Williams is committed to protecting and enhancing the natural and built environment in which we learn, work, and live, and to supporting the global effort to advance environmental sustainability. These efforts rely on the involvement of all members of the campus community. To succeed, initiatives must be not only environmentally responsible but also socially fair and economically sound.
The College’s greatest contribution is through educating our students, who will go on to become environmental stewards through their many roles as scientists, lawyers, investors, politicians, manufacturers, writers, advocates, artists, teachers, parents, consumers, and citizens. We do this through our teaching, research, and co-curricular offerings, and by demonstrating and embracing sustainable practices in the development and operations of our campus.
As faculty, staff, and students, we educate ourselves about important issues related to sustainability and pass on our learning to the larger communities of which we are all part. We eagerly share ideas with and learn from our neighbors and colleagues and seek consortial arrangements that can develop and broaden such practices. We work to contribute to the development of environmental standards. We report regularly on our progress.
In addition to adhering to all environmental laws and regulations, Williams focuses on the following sustainability issues.
Energy and Emissions:
We reduce emissions of greenhouse gases by increasing energy efficiency and selecting cleaner and renewable energy sources. We reduce energy use by constructing only the facilities we need and by building, renovating, maintaining, and operating them to use energy efficiently throughout their life. As campus community members, we seek to reduce energy use in our daily lives, in our work, and in our travel and to be mindful of the impacts of our choices. Campus Emissions Goals – Fall 2015 commitment.
We reduce our effects on water systems by minimizing use and by managing storm-water runoff. When materials are required, we select sustainably harvested sources to preserve natural resources. We protect the local habitat by limiting the physical growth of the college. We work to develop built landscapes in ways that support natural ecological functions by protecting existing ecosystems and regenerating ecological capacity where it has been lost. We provide opportunities for members of the community to interact with and appreciate the environment.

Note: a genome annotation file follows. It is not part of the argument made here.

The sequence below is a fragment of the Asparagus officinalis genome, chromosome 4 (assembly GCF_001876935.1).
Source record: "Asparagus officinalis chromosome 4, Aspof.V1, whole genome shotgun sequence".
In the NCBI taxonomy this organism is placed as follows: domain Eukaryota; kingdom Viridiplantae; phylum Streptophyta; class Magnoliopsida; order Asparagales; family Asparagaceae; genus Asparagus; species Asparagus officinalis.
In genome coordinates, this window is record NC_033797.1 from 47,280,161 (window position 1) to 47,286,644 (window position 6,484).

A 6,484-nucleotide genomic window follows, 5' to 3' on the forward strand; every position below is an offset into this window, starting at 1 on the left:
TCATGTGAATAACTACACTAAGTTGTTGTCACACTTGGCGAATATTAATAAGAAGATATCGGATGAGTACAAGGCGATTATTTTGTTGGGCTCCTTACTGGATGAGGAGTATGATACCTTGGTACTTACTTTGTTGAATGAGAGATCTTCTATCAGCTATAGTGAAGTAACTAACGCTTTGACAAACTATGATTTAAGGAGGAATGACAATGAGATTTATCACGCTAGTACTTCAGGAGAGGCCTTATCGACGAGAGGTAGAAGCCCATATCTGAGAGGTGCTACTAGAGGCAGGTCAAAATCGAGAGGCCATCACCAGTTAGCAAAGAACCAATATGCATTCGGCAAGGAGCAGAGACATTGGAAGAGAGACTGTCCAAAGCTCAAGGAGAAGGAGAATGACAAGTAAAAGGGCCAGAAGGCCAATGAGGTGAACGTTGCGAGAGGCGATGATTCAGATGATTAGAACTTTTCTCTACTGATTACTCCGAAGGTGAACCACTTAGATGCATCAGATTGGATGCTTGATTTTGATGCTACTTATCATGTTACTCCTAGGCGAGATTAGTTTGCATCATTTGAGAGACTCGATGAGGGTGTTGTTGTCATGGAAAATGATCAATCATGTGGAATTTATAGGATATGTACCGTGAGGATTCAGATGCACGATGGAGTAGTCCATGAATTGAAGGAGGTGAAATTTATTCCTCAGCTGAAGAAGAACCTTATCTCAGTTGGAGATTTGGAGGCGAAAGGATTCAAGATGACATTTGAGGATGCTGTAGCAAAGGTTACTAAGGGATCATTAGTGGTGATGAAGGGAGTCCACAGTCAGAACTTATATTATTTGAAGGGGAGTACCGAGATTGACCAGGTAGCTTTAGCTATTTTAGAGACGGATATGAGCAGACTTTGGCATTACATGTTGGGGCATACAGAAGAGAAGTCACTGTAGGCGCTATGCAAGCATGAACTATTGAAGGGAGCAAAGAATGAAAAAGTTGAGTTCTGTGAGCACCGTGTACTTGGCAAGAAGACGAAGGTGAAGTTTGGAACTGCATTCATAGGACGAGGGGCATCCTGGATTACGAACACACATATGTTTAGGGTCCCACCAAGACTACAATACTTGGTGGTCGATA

Procurement, Consumption, and Waste:
We reduce, reuse, and recycle materials. We work to understand and decrease the environmental impacts of the use, production, transportation and disposal of items we purchase. We select vendors committed to sustainable practices throughout the life cycle of their products, and we prefer to buy locally.
Quality of the Built Environment:We build and maintain buildings that provide safe, comfortable and healthy environments for students, faculty and staff through effective use of day-lighting, ventilation, and connections with the natural environment. We work to improve our understanding of toxic materials used on campus and to reduce their presence in labs, art studios, and building and maintenance materials as well as in cleaning, landscaping, and pest-control.
Green Building Policies
- Policy on LEED certification and Green Buildings – recommended by CPR in 2004.
- Green Building Guidelines – approved by the Board of Trustees in 2011
Sustainability Goals for Campus Dining
- A number of partners (Zilkha Center, CEAC‘s Sustainable Food & Agriculture Planning Committee, student groups) work collaboratively with Williams College Dining Services to improve the sustainability of the food served on campus. Model relationships established by Dining Services with Peace Valley Farm, High Lawn Farm, and the Western Massachusetts Food Processing Center demonstrate the potential for student dining at Williams to be strongly rooted in regional agriculture.
- Each meal is an educational opportunity. Dining Services seeks to prepare students with the information they need to make informed and responsible food choices. Learn more on our Food & Water page.
- Meatless Mondays began as a student initiative and is now a weekly fixture of the menu at Driscoll Dining Hall. Thanks to the skill of the management and kitchen staff at Driscoll, this weekly meal helps to educate students about the multitude of ways to eat a full and satisfying meal without meat.